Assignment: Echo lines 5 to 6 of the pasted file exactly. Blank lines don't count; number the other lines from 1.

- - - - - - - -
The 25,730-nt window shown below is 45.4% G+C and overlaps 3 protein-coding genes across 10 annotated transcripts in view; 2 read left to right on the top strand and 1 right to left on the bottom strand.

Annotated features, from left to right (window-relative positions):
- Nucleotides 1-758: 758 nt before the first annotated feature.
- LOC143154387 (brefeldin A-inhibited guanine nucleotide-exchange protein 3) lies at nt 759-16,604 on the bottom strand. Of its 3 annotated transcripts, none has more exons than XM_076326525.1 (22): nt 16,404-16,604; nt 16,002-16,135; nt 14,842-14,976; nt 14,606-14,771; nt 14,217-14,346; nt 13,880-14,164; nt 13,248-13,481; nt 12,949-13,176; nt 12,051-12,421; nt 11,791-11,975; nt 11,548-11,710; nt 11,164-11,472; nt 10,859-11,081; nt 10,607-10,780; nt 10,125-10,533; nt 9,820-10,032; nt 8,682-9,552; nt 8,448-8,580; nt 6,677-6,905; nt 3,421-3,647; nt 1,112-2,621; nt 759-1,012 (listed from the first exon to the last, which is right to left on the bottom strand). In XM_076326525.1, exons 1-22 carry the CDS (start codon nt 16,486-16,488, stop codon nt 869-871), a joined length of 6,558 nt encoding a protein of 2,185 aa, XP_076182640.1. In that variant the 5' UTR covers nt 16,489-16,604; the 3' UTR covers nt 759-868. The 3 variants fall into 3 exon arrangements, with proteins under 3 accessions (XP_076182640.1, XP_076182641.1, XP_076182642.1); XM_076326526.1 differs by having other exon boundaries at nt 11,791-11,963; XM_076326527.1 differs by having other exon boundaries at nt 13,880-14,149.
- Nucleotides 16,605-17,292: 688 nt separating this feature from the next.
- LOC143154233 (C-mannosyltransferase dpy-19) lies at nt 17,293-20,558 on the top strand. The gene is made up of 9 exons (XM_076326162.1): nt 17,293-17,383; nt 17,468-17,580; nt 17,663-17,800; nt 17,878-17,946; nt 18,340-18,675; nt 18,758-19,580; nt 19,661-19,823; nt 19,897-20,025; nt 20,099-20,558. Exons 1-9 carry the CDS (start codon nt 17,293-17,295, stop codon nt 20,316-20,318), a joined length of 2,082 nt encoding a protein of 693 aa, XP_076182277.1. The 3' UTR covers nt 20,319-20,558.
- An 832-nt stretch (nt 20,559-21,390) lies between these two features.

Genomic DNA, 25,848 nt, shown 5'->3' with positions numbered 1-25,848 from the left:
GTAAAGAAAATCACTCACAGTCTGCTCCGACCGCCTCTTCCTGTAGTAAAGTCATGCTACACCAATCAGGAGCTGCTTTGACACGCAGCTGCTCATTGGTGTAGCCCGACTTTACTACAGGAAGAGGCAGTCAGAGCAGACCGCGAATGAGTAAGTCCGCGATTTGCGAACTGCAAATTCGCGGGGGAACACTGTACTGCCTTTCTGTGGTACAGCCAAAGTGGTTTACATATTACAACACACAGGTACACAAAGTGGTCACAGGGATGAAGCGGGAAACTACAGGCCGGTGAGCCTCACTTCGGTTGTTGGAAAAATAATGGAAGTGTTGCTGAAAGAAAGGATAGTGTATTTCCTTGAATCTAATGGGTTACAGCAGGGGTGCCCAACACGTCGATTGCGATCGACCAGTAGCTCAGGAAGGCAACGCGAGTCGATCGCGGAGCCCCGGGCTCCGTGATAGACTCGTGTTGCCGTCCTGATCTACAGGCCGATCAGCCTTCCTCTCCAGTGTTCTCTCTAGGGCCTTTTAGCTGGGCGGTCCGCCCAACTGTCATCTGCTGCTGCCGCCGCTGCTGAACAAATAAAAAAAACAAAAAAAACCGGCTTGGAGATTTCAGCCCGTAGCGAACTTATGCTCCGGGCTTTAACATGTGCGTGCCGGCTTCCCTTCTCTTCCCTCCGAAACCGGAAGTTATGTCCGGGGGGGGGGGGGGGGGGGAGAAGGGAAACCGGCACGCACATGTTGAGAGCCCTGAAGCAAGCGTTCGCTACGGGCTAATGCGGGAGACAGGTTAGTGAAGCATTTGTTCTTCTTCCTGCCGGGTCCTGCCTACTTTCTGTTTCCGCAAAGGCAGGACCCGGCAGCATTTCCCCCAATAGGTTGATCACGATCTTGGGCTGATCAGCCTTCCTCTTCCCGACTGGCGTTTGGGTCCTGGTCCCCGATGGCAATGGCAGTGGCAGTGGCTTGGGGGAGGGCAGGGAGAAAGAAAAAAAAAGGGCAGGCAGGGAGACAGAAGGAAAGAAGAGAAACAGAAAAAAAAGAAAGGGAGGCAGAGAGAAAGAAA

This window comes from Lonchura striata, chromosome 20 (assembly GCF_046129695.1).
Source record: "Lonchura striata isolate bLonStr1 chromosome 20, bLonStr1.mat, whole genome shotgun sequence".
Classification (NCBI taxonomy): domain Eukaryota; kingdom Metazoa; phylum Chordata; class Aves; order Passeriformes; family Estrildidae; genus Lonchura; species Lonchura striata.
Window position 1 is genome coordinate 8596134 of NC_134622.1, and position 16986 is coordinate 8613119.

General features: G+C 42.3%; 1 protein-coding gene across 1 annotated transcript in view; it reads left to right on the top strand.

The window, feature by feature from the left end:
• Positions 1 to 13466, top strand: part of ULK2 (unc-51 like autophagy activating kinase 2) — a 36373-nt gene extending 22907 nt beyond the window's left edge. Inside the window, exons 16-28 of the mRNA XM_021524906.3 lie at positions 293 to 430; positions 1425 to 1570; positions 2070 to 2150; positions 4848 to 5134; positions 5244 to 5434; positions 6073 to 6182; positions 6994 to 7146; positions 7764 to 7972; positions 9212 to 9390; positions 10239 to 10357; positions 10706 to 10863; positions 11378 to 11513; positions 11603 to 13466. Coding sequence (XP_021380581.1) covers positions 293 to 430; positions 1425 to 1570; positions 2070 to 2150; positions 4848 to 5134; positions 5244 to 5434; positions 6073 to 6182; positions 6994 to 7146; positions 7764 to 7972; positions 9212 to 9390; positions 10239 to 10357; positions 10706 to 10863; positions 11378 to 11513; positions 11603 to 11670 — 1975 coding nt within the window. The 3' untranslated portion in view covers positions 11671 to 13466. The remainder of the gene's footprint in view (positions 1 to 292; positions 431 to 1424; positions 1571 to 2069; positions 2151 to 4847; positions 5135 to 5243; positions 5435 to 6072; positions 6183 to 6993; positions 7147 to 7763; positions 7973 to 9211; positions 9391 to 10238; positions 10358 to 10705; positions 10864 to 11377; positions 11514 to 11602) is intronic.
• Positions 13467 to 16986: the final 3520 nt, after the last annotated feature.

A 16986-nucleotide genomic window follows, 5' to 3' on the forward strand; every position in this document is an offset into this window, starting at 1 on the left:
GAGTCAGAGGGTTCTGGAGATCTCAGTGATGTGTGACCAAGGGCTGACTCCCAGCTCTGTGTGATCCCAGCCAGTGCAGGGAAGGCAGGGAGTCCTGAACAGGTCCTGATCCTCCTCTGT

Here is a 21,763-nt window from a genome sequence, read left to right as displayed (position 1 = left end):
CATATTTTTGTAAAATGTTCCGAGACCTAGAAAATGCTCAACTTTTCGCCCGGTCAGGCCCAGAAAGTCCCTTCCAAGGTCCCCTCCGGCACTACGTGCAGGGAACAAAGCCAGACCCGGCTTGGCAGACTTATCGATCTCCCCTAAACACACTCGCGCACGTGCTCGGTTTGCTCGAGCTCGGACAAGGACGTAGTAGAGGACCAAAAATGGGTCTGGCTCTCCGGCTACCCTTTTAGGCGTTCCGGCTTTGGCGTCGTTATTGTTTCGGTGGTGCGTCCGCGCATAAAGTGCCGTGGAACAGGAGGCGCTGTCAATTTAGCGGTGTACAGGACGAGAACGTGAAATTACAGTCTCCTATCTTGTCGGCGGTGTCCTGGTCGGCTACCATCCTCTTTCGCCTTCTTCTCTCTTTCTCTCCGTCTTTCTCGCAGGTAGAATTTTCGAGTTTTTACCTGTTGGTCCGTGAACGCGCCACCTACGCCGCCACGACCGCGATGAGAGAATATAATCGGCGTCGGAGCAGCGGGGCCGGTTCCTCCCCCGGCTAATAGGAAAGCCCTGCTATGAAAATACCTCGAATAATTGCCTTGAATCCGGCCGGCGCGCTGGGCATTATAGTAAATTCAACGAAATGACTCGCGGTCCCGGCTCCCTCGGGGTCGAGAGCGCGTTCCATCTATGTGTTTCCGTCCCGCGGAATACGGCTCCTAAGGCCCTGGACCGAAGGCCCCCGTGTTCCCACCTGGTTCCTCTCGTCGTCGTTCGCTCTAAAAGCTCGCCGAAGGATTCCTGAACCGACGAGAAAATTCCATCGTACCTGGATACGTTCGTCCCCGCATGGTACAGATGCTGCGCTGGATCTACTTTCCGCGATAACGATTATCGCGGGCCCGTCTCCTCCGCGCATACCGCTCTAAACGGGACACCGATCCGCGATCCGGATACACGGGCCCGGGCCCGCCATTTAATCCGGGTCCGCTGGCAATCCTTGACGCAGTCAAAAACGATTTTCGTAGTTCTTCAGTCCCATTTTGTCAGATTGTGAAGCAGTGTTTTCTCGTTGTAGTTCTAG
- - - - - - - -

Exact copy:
- Nucleotides 16,605-17,292: 688 nt separating this feature from the next.
- LOC143154233 (C-mannosyltransferase dpy-19) lies at nt 17,293-20,558 on the top strand. The gene is made up of 9 exons (XM_076326162.1): nt 17,293-17,383; nt 17,468-17,580; nt 17,663-17,800; nt 17,878-17,946; nt 18,340-18,675; nt 18,758-19,580; nt 19,661-19,823; nt 19,897-20,025; nt 20,099-20,558. Exons 1-9 carry the CDS (start codon nt 17,293-17,295, stop codon nt 20,316-20,318), a joined length of 2,082 nt encoding a protein of 693 aa, XP_076182277.1. The 3' UTR covers nt 20,319-20,558.